“And Isaac went out to meditate in the field toward evening.”
I was reading in Genesis last night the story of the marriage of Isaac and Rebekah, and this line jumped out at me. Isaac went out to meditate in the field. He is a nomad, living in a tent, far away from civilization. There are few, if any, books available to him. No telephone, television, or internet. No texts, tweets, emails, Facebook statuses, or voice messages to respond to. No one at the office is looking for him. He’s single, so he doesn’t have any children running around underfoot demanding his attention and he has none of the responsibilities that go along with marriage. I imagine that, even in the hustle and bustle of the camp, most of us would feel pretty alone with our thoughts. So, why did he need to get away in order to meditate?
More importantly, if ancient Isaac had to separate himself from the humdrum of his relatively spartan existence to meditate, then it is all the more vital that we clear time and space for ourselves sometimes to just stop and think.
Ponder the path of your feet; then all your ways will be sure. Proverbs 4:26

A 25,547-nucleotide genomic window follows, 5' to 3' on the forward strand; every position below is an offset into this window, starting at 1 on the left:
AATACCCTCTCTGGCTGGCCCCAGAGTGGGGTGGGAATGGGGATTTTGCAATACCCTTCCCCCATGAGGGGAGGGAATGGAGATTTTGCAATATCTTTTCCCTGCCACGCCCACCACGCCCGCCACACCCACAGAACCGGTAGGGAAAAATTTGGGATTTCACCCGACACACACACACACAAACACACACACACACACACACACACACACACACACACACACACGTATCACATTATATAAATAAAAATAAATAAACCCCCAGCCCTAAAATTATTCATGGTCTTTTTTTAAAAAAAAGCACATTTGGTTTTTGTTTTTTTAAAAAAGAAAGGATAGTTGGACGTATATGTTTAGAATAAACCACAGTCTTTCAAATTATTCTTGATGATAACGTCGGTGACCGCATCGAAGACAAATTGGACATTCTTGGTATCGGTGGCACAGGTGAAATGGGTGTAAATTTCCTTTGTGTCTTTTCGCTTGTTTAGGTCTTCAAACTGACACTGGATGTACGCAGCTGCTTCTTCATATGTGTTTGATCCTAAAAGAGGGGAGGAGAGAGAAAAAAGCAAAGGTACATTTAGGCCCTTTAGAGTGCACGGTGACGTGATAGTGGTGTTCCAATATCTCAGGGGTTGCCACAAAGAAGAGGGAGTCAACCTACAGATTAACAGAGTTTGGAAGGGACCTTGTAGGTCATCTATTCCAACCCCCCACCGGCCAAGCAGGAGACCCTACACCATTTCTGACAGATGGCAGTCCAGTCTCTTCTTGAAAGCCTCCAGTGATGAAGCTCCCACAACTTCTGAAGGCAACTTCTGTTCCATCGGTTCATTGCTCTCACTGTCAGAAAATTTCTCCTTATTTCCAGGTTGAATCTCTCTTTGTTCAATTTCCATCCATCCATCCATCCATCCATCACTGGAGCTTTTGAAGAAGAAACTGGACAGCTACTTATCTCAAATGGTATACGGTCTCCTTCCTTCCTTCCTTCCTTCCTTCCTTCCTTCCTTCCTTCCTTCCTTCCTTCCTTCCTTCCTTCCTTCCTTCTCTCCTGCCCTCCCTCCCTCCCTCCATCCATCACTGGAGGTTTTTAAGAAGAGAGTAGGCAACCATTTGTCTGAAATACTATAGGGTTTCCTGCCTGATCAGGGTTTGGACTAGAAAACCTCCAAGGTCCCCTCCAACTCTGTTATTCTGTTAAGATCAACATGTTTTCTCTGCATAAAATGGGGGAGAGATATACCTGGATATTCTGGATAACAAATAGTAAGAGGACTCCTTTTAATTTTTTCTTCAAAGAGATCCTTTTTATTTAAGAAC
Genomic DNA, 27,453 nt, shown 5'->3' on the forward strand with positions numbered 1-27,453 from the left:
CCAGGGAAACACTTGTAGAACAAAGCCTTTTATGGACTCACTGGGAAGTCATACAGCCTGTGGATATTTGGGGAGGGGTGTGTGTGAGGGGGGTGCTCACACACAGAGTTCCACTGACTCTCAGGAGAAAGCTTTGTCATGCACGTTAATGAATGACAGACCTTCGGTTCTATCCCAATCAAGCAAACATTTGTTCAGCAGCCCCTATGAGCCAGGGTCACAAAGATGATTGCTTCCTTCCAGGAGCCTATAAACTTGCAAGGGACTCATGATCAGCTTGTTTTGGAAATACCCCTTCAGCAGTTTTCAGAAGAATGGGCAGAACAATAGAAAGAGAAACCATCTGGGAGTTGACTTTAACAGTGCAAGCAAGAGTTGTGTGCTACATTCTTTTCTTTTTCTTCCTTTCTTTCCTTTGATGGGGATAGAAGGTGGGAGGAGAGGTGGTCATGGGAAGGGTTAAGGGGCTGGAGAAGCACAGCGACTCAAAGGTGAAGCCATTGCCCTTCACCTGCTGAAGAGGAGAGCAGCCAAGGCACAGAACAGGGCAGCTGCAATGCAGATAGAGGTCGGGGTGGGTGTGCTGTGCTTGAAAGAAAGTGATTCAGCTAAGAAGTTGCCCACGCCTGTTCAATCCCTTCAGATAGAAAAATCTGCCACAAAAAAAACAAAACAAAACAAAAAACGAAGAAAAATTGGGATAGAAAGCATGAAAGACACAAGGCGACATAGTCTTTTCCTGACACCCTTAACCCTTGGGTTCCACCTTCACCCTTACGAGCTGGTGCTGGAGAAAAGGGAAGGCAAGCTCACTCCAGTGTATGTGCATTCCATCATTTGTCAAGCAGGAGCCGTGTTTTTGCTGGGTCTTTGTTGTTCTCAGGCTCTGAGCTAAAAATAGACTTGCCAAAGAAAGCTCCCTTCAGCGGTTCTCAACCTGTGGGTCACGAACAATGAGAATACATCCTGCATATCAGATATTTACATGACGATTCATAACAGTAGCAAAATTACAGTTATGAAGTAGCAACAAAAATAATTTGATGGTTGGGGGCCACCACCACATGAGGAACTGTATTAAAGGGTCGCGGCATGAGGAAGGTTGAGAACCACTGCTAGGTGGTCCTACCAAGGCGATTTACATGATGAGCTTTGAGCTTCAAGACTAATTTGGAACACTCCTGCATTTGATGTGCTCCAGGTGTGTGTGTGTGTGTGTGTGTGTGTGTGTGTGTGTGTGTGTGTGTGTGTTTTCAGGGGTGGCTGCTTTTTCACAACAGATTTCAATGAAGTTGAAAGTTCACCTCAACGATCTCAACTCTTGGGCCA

“Make me understand the way of your precepts, and I will meditate on your wondrous works.” Psalm 119:27
Meditation is not the same thing as studying (Ecclesiastes 12:9-14). Pondering has to do with thinking through the things you have studied and experienced and forming complete ideas about things – especially about the things God is revealing to you. It takes time. And most of our schedules don’t have room for it.
Even when I do try to just stop and think, if I am at home or at work, people assume I’m just zoning out or that I have nothing to do, and so they feel free to interrupt. It’s no good to sit at the computer, because the whole world of the internet is right there, calling my name. My phone accompanies me even to the great outdoors – I’m almost never completely out of reach and alone with myself.
Maybe Isaac was on to something. Maybe, every once in awhile, toward evening it would be good to lay the phone on my desk and head outside, where no one else is, and just think.